A Closer Look At Treatment Options For Neglected Achilles Tendon Ruptures

Author(s): 
Nicholas J. Bevilacqua, DPM, FACFAS

   One then places a Krackow locking stitch on the distal end of the Achilles tendon. I applied slow, gentle, consistent traction to the proximal tendon stump to advance the tendon distally and continued manual traction until an end-to-end repair was possible. It is important to minimize disruption to the underlying muscle fibers. After reducing the gap, I completed the end-to-end repair and closed the proximal site, creating an inverted Y.

   Performing a layered closure, I took care to preserve the integrity of the peritendinous structures in order to increase the healing potential and reduce adhesions.15 After dressing the incision, I applied a bulky compressive dressing with a posterior splint to the affected leg. This generally stays intact for two weeks. We emphasize non-weightbearing and provide detailed postoperative instructions.

   After two to three weeks, one usually removes the sutures and transitions the patient into a walking boot with heel lifts. Patients are permitted to perform protected weightbearing in the boot with crutches and begin an individualized rehabilitation program, which includes active plantarflexion and dorsiflexion to neutral.

   At four weeks, patients may begin to bear weight as tolerated in the walking boot. One can remove the heel lifts as tolerated and after eight weeks, patients may begin to wean off the boot. With physical therapy, patients continue to progress through range of motion, strength, endurance and proprioception.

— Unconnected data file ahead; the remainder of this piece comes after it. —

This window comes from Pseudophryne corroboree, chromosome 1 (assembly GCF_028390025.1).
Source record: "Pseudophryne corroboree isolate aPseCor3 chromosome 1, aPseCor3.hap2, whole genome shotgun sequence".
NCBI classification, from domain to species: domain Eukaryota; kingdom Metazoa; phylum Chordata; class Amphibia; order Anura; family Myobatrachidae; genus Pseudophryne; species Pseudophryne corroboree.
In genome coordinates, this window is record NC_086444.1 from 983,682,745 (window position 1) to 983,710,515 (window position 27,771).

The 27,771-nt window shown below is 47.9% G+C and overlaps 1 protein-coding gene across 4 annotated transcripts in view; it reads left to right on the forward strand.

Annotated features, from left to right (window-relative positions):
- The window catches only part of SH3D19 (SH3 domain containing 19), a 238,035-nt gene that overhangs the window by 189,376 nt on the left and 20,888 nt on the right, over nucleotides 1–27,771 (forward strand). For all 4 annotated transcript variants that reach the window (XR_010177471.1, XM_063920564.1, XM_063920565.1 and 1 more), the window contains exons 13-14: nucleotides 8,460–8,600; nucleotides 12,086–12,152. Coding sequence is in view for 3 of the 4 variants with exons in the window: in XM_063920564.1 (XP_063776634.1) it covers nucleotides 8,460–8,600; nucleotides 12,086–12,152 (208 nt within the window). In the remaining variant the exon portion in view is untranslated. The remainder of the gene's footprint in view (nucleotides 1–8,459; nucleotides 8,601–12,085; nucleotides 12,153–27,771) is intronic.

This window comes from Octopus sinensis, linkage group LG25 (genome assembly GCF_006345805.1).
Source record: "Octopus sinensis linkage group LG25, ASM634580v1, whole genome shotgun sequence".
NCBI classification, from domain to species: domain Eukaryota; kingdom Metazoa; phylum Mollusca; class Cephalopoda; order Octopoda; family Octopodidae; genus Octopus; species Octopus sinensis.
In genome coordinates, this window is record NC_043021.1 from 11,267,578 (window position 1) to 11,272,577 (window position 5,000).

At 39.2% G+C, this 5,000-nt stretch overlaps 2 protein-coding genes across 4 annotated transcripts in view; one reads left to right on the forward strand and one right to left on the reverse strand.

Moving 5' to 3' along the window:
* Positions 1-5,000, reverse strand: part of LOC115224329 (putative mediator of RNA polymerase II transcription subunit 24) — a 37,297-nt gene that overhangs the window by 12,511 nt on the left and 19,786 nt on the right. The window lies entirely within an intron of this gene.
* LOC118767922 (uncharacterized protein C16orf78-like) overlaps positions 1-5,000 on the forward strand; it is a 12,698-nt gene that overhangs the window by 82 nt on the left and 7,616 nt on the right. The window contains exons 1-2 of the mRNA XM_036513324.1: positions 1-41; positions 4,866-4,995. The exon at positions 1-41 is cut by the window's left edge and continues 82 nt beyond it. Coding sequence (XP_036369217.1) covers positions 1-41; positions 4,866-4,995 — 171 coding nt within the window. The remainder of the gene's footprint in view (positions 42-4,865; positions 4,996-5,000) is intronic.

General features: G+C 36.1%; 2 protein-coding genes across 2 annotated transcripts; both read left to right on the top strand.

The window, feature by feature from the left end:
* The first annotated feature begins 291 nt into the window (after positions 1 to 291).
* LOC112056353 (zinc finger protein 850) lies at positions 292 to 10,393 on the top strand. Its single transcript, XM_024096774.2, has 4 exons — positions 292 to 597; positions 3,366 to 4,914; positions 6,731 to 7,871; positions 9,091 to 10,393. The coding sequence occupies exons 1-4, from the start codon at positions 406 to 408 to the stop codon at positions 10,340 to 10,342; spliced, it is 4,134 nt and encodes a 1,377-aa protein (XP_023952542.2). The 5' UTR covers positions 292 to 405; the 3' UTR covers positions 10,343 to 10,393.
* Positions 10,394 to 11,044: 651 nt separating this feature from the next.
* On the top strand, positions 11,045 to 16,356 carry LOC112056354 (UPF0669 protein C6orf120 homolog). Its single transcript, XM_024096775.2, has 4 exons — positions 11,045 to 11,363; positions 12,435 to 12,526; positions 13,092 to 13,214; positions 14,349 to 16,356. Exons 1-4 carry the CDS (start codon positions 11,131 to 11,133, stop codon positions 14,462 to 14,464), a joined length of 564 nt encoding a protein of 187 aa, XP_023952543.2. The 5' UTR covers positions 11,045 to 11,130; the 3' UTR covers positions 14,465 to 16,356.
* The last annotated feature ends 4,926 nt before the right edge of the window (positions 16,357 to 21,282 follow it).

Final Notes

In conclusion, it is best to manage Achilles tendon ruptures acutely. Neglected Achilles tendon ruptures are disabling injuries and one must appreciate the increased complexity of the situation. Surgical management is recommended for active individuals. I have found that a V-Y advancement flap and flexor hallucis longus tendon transfer are reliable, and able to achieve good clinical outcomes for large defects.10

   Dr. Bevilacqua is a foot and ankle surgeon with North Jersey Orthopaedic Specialists in Teaneck, New Jersey. He is board certified in both foot surgery and reconstructive rearfoot and ankle surgery. He is a Fellow of the American College of Foot and Ankle Surgeons.

References

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13. Mahajan RH, Dalal RB. Flexor hallucis longus tendon transfer for reconstruction of chronically ruptured Achilles tendons. J Orthop Surg (Hong Kong). 2009:17(2):194-198.

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